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Shakespeare's Songbook Hardcover – April 17, 2004
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That said, there are many traps for the unwary. Duffin has, at the same time, cast his net too widely and too narrowly. He has taken the reasonable step of starting by looking for printed ballads with similar verse patterns to Shakespeare lyrics and then finding which of those ballad tunes that seems to fit the Shakespeare verse the best. This can make for anomalies, however: so often, the best fit is either "Robin Goodfellow," also known as "Dulcina," or "Goddesses." This in spite of the fact that both these tunes seem to originate rather late for the purpose: the first surviving example of "Dulcina," and also the first written record of its existence, dates from 1615, five years after Shakespeare retired from the theather, and "Goddesses" dates from 1650 or thereabouts. Duffin generously acknowledge these facts in each individual case. But he uses both these tunes far too often in the collection as a whole, given their tenuous existence in Shakespeare's own day. Some other suggested tunes also seem to date from much later.
The idea that most of these verses would have been sung to ballad tunes also seems far too simplistic, given what we know of the variety of theatrical songs in general that survive from this period, songs such as the anonymous "Have you seen but the white lily grow," as well as the works of Robert Johnson and theatrical viol consort songs such as "The dark is my delight.Read more ›
I do want to clarify something mentioned in the previous review. The writer ends by noting, "the authors have definitely opened the book on the subject of Shakespeare's music." Perhaps this is a typo, but there are no authors (plural). Ross Duffin is the author. Perhaps the reviewer doesn't understand that someone (in this case, Stephen Orgel) could write the foreword for a book without being its author. At any rate, clarification is in order.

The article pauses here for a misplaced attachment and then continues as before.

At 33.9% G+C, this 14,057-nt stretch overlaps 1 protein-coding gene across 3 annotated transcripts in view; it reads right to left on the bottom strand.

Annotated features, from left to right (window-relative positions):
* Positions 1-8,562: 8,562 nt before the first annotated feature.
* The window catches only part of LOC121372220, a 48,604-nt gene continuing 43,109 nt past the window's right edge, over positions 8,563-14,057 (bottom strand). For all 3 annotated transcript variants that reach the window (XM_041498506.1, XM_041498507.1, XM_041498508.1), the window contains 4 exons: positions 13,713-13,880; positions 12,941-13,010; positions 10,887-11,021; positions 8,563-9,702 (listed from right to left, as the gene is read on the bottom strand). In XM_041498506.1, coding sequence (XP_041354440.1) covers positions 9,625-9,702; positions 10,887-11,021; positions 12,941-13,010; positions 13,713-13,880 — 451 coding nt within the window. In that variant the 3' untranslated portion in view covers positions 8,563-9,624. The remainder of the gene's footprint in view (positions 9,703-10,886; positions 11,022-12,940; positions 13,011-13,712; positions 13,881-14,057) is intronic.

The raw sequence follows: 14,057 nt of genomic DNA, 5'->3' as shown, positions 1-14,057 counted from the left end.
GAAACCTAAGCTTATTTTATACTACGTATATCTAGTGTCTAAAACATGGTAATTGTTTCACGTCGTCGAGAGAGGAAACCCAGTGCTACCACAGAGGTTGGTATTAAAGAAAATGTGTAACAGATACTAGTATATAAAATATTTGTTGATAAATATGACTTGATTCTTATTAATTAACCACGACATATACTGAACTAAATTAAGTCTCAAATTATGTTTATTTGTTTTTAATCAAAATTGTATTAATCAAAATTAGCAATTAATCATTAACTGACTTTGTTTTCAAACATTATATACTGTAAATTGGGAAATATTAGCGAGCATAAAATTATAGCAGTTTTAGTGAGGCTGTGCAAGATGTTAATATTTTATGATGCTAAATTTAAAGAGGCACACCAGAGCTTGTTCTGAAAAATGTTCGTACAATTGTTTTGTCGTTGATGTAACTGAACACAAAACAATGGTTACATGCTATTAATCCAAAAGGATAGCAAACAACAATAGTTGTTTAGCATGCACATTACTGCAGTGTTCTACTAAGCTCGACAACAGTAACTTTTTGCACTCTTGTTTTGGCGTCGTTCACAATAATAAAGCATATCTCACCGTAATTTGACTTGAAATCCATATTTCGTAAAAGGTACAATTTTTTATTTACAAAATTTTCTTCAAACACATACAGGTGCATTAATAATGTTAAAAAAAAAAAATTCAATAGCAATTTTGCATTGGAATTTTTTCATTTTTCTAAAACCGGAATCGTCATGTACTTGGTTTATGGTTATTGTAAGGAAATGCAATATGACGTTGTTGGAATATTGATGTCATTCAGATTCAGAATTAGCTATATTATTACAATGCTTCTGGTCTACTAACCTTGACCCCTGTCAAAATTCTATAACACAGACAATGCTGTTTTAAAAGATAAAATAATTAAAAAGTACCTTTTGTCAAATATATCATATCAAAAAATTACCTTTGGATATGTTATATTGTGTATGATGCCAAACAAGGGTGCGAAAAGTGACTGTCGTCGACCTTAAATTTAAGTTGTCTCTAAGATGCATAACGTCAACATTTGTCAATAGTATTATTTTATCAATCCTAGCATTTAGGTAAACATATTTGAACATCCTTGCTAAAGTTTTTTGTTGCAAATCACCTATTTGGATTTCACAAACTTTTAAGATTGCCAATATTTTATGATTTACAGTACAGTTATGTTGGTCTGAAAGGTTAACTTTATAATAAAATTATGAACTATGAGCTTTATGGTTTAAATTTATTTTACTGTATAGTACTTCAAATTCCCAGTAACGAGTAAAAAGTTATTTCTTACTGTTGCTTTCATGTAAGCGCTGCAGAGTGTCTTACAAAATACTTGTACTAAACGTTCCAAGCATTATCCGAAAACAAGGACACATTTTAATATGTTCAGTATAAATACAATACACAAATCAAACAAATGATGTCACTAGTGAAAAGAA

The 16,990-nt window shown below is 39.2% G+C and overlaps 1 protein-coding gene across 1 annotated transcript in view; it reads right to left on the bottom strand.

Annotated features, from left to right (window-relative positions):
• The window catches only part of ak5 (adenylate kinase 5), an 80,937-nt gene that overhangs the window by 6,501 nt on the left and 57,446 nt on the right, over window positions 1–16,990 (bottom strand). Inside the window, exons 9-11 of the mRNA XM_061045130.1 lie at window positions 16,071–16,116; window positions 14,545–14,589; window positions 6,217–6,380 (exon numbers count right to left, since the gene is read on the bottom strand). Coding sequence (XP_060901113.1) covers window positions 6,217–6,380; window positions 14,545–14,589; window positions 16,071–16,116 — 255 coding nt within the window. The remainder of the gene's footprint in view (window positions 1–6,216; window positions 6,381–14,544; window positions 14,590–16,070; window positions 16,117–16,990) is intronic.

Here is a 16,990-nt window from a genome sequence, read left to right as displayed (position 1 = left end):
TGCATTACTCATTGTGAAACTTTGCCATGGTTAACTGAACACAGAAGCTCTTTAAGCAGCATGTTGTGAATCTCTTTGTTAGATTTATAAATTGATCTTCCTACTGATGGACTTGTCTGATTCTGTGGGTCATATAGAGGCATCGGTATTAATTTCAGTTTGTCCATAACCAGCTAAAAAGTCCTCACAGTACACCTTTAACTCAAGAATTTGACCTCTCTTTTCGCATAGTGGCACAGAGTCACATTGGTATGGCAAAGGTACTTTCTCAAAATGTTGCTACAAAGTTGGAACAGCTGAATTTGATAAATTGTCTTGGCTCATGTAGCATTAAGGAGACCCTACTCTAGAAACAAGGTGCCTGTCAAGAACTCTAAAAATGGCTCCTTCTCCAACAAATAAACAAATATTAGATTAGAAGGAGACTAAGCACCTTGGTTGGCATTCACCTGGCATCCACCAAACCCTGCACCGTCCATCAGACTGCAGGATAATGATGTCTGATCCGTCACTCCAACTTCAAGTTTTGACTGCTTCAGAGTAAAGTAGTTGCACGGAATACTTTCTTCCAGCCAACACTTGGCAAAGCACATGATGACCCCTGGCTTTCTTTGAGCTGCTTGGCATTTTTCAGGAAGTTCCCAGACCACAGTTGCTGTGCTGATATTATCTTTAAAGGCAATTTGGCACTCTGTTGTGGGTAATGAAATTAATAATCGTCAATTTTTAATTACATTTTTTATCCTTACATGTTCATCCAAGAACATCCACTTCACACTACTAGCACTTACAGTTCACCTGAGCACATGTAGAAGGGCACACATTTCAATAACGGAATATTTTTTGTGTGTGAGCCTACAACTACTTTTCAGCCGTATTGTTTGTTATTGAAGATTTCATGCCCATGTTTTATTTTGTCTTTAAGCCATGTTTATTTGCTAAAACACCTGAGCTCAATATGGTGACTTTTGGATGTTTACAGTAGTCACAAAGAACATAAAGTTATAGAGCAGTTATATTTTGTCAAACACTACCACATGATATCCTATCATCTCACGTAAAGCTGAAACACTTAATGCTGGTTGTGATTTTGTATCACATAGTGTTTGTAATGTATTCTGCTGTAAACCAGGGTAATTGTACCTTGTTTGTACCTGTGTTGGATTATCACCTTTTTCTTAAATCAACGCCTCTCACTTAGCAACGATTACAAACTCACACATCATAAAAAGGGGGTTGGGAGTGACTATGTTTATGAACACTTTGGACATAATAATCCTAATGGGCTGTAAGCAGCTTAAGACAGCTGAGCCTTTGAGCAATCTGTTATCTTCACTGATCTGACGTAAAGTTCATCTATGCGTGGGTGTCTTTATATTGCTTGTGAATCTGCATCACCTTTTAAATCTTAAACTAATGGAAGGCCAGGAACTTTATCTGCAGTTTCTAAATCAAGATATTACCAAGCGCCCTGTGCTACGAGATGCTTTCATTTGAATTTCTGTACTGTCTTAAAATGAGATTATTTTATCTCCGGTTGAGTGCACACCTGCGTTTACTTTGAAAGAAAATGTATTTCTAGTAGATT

This book has changed how I think about and teach Shakespeare. I hope that directors and actors take it up, so that they can return at least some of the music to Shakespeare's plays.
The CD was missing on my used Copy, & I haven't looked for a replacement item yet.
Oak Publications (Sing-Out) New York had a more Folksy " Songs from Shakespeare's Plays" Soft Bound,Book
that I bought, circa 1970, if You want to spend less Money. Dover Publications does reprints of Wm. Chappell's
"Popular Music of the Olden Times" in 2 Volumes, & "Fitzwilliam's Virginal Book" which are also Good.
Just the Other Day I was viewing an Original Copy of "Lady Nivell's Booke" in the British Library, in their new, "Page Turner"
Digital Format. I didn't have to leave the House !!!
Most Recent Customer Reviews
A very fine and important book to have if you need to teach or perform songs related to, or from, Shakespeare. I know many of the singers on the recording. Read morePublished 5 days ago by Amazon Customer
What can you possibly say that could be critical? Shakespeare's poetry. In a book. For a good price.Published 15 months ago by Cardinal Finery
The reference book to end all reference books for Shakespeare and/or early music fans. Opens up the text in expansive ways.Published 24 months ago by Robin Dolan
I first came across Duffin's book while researching for songs for a CD to celebrate my (non-Renaissance) band's tenth birthday, nearly a decade ago. Read morePublished on April 27, 2014 by AndyR
If you like Shakespeare and if you want to discover the music he was supposed to insert .... GoPublished on April 9, 2010 by Mr. Jean Appere
Purchased for an English Theatre teacher, and she loved it. Beautiful book presentation with CD.Published on February 6, 2010 by Tina